"This year we are more hungry," Anderson said. "Our edge this year is defensive intensity. We preach defense this year. Everyone has stepped up on the defensive end. We're boxing out more and putting more pressure on the ball and talking more. It is a team effort."
Anderson said every player has improved in at least one facet of the game...King on offense, Anderson on defense, Mosley is more aggressive, McNeal and Morgan and Turner are boxing out more, Small is passing better.
Ervin, a 1991 graduate of St. Mel, has made quite a comeback at his alma mater. After playing for Gene Keady and graduating from Purdue in 1995, he worked at a financial company while serving as an assistant coach at St. Mel from 1995 to 2000.
He was named head coach in 2001 and took St. Mel to the Elite Eight in 2002. A year later, however, he went 0-26 and was fired. He was out of coaching for six years, then was rehired at St. Mel only 10 days before the 2009-10 season began.
"There was no bitterness over being fired," Ervin said. "I understood. It all worked out."
He has reminded his players of Tom Shields' 1985 state championship team that was led by Lowell Hamilton, Fernando Bunch and Joe Jackson. Small, King, Anderson and their teammates were born well after that glorious season but they have heard the stories of how it used to be and the way it was at the West Side school. And they want to write another chapter.
"Kids don't relate to the 1980s but they know about it," Ervin said. "They see the trophies in the trophy case. They want to restore that feeling in the school. Today, kids have a short shelf life. But they know the importance of tradition. They are excited about the progress we have made."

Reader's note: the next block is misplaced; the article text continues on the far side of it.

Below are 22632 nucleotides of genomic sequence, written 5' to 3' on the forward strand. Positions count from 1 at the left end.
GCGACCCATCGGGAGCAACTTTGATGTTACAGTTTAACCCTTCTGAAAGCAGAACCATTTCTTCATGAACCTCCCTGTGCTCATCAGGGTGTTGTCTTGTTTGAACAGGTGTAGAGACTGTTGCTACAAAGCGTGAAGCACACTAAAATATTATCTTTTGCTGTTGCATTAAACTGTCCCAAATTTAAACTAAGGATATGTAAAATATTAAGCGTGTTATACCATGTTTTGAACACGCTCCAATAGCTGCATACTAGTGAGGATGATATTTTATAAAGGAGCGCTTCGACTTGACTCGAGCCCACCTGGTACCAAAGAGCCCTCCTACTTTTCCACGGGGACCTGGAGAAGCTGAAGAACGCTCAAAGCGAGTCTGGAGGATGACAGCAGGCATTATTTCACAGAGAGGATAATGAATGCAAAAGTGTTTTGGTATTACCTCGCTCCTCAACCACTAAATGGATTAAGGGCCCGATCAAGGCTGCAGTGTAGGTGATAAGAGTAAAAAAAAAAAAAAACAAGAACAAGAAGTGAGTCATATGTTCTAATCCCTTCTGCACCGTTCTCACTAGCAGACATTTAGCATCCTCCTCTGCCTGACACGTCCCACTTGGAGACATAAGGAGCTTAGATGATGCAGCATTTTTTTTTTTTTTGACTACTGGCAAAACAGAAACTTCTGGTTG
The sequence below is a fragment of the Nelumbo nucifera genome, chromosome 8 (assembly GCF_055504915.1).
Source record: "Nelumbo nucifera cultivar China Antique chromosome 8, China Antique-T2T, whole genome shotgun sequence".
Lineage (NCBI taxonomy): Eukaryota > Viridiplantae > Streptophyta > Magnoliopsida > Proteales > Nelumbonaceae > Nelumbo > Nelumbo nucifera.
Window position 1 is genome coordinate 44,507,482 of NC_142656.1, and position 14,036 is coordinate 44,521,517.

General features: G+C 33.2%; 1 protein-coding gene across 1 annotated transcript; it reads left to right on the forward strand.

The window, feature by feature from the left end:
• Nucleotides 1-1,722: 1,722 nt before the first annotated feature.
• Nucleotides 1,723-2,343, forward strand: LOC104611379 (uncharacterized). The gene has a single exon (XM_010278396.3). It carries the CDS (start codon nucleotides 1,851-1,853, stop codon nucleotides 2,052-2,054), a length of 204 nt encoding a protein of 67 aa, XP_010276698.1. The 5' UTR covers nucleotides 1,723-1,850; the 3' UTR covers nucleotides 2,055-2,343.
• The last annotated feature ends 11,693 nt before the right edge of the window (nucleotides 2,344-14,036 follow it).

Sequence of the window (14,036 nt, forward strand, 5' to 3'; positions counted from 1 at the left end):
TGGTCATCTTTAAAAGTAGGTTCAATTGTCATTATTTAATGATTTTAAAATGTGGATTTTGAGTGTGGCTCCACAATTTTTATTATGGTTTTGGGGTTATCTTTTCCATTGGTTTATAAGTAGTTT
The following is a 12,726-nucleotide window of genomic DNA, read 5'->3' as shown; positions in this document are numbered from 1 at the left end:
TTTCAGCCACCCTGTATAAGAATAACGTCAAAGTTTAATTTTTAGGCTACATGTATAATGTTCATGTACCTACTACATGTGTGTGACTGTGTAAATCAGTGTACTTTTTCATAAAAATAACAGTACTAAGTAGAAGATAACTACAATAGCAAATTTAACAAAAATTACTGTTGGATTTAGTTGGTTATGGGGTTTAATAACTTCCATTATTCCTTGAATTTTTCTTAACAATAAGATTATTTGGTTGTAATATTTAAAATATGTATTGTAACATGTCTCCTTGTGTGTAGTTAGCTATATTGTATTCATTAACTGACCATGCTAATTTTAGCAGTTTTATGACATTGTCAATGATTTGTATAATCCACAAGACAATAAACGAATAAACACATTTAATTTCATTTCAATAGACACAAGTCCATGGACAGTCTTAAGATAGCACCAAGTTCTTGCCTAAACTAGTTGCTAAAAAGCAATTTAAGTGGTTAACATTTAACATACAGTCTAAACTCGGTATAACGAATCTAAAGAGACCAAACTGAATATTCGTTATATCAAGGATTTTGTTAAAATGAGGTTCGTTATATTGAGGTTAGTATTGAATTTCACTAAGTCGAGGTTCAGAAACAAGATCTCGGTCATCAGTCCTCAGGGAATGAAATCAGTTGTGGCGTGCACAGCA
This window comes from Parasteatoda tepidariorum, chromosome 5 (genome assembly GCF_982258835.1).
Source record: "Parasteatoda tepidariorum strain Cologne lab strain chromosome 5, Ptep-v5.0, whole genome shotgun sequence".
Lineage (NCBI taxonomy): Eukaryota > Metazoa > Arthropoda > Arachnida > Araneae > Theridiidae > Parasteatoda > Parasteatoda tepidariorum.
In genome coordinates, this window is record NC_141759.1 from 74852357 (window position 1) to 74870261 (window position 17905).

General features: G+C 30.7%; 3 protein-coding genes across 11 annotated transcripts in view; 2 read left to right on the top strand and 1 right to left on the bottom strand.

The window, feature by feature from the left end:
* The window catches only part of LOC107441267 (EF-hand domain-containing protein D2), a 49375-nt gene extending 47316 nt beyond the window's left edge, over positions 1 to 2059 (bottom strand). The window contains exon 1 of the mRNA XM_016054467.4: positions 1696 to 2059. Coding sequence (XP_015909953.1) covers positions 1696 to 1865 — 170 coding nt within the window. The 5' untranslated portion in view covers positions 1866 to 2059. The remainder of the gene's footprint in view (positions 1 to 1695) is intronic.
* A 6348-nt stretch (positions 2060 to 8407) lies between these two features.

St. Mel's 1985 team might have been the best ever to compete at the small-school level in Illinois. Better than the unbeaten Lawrenceville teams of 1982 and 1983 with Marty Simmons? Better than the 1979 Providence team with Walter Downing? Maybe.
"We are aware of the state championship team of 1985," Anderson said.
"We want to bring back that winning tradition and the reputation we had. We have met the players. They were very good and played hard. They were dominant. We want to renew that."
King, who chose St. Mel over Whitney Young, Marshall and Crane "because it gave me a better opportunity to prove that I didn't have to go to a powerhouse school to make a name for myself and also academically prepare me of for life," learned about the 1985 team after he enrolled.
"We think about going back and doing what the 1985 team did," King said. "A lot of people hadn't thought about our basketball team for a while. Now there is a lot of support. When I was growing up on the West Side, I didn't know about St. Mel, only Marshall and Crane and Whitney Young. But now we know we can be something special.
"This team is more mature and more disciplined and more focused than last year. We have got in our minds that we really want to win state. Last year, we got caught up in the hype. We got too big-headed. But we got into the gym over the summer and worked together. We got to know each other better."
And they circled Jan. 15 on their calendars.